A marked cloud head was evident on IR (Infrared) imagery showing cyclogenesis underway, which accelerated through the afternoon and evening as the wave moved through the channel, as forecast. The Euro 4 had perhaps over deepened the low (see Figure 4, which compares the 06 Z run with the observations for 18 Z), though regardless a significant depression was starting to form with a large corridor of precipitation on the poleward side associated with a thermally strong warm front. A plot of isallobars (pressure change/tendency), showed where the largest pressure falls were and where the depression was moving towards at 18 Z, as well as an indication of a marked isallobaric 'surge' in the southwestern quadrant of the depression. This surge marked an area where there were significant gusts in excess of 60 knots during the evening. The isallobaric wind describes the ageostrophic component driven by local rates of change in pressure and is proportional to the isallobaric gradient, directed from positive values of pressure tendency (i.e. rising) to low.
Snow or no snow?
It definitely looked likely in the slack flow to the north of the depression where intensifying precipitation is
moving north against a slow ebbing away of the milder air with steady cold advection taking place from the
northwest. Using the NWP output and observations from the Larkhill radiosonde soundings, a forecast for snow seems
to be a fairly safe call now - the question next is will it accumulate? If so, where was it most likely to
Things that needed to be taken into account included:
- The initial depth temperature (if this is significantly higher than 3C - MOD to heavy snow is required to settle), which leads nicely to...
- Precipitation intensity
- and finally.. how much precipitation expected over the period of interest.
The wave depression developed upon entering the English Channel during the late morning just south of Cornwall, and had deepened to a low of approximately 992 hPa by 15 Z close to Alderney, with an arc of precipitation - falling entirely as rain - extending to the northeast of the depression across central southern England and into East Anglia. By 18 Z, the depression had deepened significantly to 985 hPa and precipitation had widely turned to snow across Essex, London, Kent, Berkshire, Surrey and into parts of Hampshire and Wiltshire with moderate snow falling in and around Essex. One of the benefits of social media is that it allows information about rapidly changing situations to be quickly communicated, and indeed a quick check of '#uksnow' (see Figure 7) on Twitter quickly confirmed the extent of snow falling. With the depression centred slightly further south (approximately by 50-80NM) and slightly shallower than predicted by the Euro 4, the heaviest falls were actually across southern Essex, and into North Kent where reports of up to 2 cm lying snow were given - far below the expectations of the post processed output - but significant nonetheless.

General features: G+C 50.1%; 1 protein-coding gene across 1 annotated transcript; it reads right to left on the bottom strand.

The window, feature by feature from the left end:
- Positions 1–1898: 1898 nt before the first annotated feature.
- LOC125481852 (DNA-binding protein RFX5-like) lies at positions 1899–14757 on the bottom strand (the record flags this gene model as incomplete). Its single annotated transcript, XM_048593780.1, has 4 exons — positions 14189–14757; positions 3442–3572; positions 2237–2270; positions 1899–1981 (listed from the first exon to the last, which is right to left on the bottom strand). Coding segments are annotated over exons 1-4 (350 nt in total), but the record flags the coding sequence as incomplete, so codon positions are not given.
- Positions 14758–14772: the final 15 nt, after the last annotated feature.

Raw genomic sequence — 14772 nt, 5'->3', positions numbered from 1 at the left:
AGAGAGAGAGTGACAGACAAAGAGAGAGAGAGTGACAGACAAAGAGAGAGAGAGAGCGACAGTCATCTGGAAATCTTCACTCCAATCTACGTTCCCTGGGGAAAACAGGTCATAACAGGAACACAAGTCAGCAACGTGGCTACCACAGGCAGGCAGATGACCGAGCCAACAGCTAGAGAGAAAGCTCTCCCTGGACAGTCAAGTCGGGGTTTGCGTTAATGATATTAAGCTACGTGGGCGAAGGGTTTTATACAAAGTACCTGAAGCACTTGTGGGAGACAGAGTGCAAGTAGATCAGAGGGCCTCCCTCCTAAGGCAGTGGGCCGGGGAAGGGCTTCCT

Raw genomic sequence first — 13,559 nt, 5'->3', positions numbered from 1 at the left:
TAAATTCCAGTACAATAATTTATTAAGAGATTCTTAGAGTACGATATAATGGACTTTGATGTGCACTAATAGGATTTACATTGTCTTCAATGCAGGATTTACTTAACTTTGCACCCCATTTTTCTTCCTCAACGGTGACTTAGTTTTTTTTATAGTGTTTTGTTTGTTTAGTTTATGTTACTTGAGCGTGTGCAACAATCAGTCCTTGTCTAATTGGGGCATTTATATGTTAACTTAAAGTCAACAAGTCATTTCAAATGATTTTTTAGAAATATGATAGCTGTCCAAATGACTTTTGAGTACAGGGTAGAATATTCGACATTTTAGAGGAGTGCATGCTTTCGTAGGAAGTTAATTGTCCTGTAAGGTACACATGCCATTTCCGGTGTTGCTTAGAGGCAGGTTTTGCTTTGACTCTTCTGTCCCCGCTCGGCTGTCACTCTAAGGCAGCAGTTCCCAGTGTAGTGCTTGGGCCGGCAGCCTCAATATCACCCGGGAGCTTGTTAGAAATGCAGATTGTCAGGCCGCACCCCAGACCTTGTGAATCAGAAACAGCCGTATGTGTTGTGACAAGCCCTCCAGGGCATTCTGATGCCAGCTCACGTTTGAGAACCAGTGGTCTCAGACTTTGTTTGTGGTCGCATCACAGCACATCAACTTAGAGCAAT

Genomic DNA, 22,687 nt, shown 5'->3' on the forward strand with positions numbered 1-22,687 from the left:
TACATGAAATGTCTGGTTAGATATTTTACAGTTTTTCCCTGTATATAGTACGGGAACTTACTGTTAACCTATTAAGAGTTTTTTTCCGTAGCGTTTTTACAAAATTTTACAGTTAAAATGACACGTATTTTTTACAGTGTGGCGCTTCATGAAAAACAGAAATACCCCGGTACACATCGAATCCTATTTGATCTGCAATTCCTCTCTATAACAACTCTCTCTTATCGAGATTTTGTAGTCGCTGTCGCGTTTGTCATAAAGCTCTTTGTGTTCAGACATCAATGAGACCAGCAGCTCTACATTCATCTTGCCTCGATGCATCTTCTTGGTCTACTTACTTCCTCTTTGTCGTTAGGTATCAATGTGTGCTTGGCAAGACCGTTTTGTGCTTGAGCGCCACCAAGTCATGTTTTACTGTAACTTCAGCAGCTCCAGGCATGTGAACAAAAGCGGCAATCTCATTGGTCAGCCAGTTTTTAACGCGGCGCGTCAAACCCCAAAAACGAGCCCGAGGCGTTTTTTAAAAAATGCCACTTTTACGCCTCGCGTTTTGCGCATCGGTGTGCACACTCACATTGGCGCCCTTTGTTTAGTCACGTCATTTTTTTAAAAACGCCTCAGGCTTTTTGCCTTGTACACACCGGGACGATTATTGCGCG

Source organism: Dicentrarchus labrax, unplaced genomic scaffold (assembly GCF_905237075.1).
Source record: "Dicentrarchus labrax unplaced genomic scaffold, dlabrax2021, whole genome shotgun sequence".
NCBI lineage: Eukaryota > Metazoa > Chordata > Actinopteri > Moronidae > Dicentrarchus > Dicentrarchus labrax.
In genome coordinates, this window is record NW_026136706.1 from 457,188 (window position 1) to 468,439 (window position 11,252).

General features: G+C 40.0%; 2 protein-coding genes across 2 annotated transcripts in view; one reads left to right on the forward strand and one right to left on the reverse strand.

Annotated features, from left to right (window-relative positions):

Meanwhile at Wattisham (for observation sequence, see Figure 8) the rain increased in intensity and changed to sleet around 1630 Z with a temperature of 2C. Whilst there was a period of snow as the wet bulb freezing level was lowered (around 1745 Z onwards), this through a combination of precipitation intensity and steady cold advection from the northwest, the precipitation was lighter than expected and so ended up mainly a mix of rain and snow; consequently this meant that the snow failed to settle at the airfield apart from briefly in a heavier spell around 1750 Z.
Although in the end the event was less severe than expected, uncertainty surrounding the depth and track of the low, and the evidence of what happened within the belt of heavier precipitation across Essex demonstrates that the warning was justified. Events like this (high impact but low certainty) can often be quite challenging and lead to a 'bust' forecast when only a few miles away it would have been correct, and this case demonstrates that to get the best results will always take a combination of experience and judgement to challenge and reconcile NWP output in order to provide the best possible forecast to the customer.